You might not have to complete a bachelor's degree in order to obtain a job as an editor. Technical schools, private trade schools and community colleges often offer associate's degree, diploma and certificate programs specifically related to video editing skills. Such programs often cover the foundational skills of editing and can prepare you for an internship or entry-level position in the field.

Step 3: Participate in an Internship

An internship provides real-world work experience and contacts that can help you obtain a job as an editor. Having a network of contacts is especially important in the film industry. You may be able to obtain an internship through your school or through non-profit organizations, studios and industry trade groups. The projects you work on could include Internet videos, music videos, TV shows, features or documentaries.

Step 4: Obtain a Job

According to the U.S. Bureau of Labor Statistics (BLS), the motion picture and video production industry employs the vast majority of film editors ( Editing work can range from feature films to low-budget projects and Internet media. About 33,500 people worked as film and video editors in 2014. For the 2014 to 2024 decade, the BLS projected that employment will reach 39,400. However, you should be prepared for intensive competition as job candidates outnumber available positions in the editing field. Keeping your knowledge of editing technology up-to-date will give you the best prospects. The median salary of film and video editors was $80,300 as of May 2015, per the BLS.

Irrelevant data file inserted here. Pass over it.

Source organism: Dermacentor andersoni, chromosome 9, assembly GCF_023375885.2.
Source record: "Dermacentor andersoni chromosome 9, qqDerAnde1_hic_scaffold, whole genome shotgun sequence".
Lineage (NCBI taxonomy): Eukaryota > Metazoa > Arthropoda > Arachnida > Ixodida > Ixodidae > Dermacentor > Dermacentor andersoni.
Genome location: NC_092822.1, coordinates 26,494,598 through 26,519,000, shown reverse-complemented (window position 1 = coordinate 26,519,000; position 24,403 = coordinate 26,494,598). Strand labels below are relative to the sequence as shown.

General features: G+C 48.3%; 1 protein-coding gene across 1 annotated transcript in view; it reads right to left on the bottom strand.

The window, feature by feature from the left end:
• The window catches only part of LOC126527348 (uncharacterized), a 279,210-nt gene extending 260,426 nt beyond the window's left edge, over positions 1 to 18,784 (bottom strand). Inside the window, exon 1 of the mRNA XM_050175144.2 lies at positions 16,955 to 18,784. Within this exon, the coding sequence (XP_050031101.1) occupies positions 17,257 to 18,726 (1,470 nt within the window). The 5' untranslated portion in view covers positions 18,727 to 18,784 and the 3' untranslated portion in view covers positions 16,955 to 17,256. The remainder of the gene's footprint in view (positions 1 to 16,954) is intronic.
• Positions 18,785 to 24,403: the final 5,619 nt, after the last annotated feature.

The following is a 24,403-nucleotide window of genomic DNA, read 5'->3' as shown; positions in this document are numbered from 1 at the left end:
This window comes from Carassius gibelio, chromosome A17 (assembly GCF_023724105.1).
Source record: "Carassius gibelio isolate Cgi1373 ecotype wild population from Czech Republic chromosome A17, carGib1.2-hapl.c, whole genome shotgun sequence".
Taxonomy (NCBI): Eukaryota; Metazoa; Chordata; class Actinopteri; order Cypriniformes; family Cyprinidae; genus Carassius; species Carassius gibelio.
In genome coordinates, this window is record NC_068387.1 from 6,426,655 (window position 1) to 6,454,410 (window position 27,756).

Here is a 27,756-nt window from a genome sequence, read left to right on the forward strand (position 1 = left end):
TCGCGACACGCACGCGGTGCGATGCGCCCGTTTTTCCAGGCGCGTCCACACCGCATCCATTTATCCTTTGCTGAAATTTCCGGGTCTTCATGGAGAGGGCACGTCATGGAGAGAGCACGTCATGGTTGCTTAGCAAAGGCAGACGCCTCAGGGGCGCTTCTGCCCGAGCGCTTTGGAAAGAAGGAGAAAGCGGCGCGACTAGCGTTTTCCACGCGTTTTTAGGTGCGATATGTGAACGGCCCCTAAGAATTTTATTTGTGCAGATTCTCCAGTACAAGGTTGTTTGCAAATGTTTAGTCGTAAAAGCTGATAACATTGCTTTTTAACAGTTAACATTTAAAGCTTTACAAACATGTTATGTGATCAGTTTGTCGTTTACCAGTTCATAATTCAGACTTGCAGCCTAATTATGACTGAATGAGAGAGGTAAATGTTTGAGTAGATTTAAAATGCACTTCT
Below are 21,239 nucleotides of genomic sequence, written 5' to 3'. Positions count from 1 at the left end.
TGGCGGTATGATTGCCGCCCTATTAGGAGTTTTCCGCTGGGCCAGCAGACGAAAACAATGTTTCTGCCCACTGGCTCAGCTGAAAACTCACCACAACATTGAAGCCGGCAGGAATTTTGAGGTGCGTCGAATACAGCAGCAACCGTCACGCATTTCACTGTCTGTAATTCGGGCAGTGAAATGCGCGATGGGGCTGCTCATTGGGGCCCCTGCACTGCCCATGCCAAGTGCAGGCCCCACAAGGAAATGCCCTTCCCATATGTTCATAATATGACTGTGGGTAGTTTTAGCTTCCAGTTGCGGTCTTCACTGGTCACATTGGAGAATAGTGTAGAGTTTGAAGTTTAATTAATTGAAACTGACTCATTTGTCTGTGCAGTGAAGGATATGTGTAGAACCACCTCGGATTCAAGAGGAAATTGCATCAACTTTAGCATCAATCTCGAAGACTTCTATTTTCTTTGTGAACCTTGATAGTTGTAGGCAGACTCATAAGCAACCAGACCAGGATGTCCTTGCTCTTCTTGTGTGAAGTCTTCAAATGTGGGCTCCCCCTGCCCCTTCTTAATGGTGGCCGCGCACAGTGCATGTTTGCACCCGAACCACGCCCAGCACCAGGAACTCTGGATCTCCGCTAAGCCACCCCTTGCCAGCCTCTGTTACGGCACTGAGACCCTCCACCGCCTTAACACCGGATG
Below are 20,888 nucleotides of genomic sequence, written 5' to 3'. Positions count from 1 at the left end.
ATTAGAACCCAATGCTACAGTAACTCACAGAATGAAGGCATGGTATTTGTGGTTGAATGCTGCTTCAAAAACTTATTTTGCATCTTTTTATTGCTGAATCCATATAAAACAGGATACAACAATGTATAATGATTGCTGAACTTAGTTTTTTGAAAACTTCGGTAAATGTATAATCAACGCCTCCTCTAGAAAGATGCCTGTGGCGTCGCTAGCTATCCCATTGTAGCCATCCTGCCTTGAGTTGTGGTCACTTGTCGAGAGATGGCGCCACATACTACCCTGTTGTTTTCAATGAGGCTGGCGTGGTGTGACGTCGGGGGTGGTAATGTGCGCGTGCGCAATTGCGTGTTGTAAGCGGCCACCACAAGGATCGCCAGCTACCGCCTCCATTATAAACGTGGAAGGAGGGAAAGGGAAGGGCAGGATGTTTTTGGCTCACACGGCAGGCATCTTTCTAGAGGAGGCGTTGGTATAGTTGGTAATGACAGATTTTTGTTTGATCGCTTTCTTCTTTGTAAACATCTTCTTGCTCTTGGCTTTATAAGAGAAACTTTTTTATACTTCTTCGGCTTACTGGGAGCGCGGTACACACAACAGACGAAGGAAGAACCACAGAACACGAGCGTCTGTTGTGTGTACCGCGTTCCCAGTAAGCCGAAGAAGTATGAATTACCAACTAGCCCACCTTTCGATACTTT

Step 5: Advance Your Career

In the film industry a typical career path takes you from apprentice editor to assistant editor to full editor. The most skilled editors sometimes become directors or transition into production. Consider joining a union to improve your chances of advancement. In a union, you could move from apprentice to assistant in three years or less and from apprentice to editor in five years. Most film editors who join a union become members of the Motion Picture and Videotape Editors Guild of the International Alliance of Theatrical Stage Employees.

What Are Some Related Alternative Careers?

Camera operators also work in the film industry, and these individuals help create the raw footage that is provided to film editors. They use cameras to capture moving images on video. Individuals interested in specific aspects of filmmaking may opt for careers as sound engineering technicians, animators, photographers, or scriptwriters. Directors and producers oversee the crew and are ultimately responsible for the finished product. Outside of the film industry, editing roles are available in media outlets such as broadcast news, newspapers, and in magazine or book publishing.

To continue researching, browse degree options below for course curriculum, prerequisites and financial aid information. Or, learn more about the subject by reading the related articles below:

  • 1. Degree Options:
The schools in the listing below are not free and may include sponsored content but are popular choices among our users. Tuition and costs will vary across programs and locations. Be sure to always request tuition information before starting a program.

Popular Schools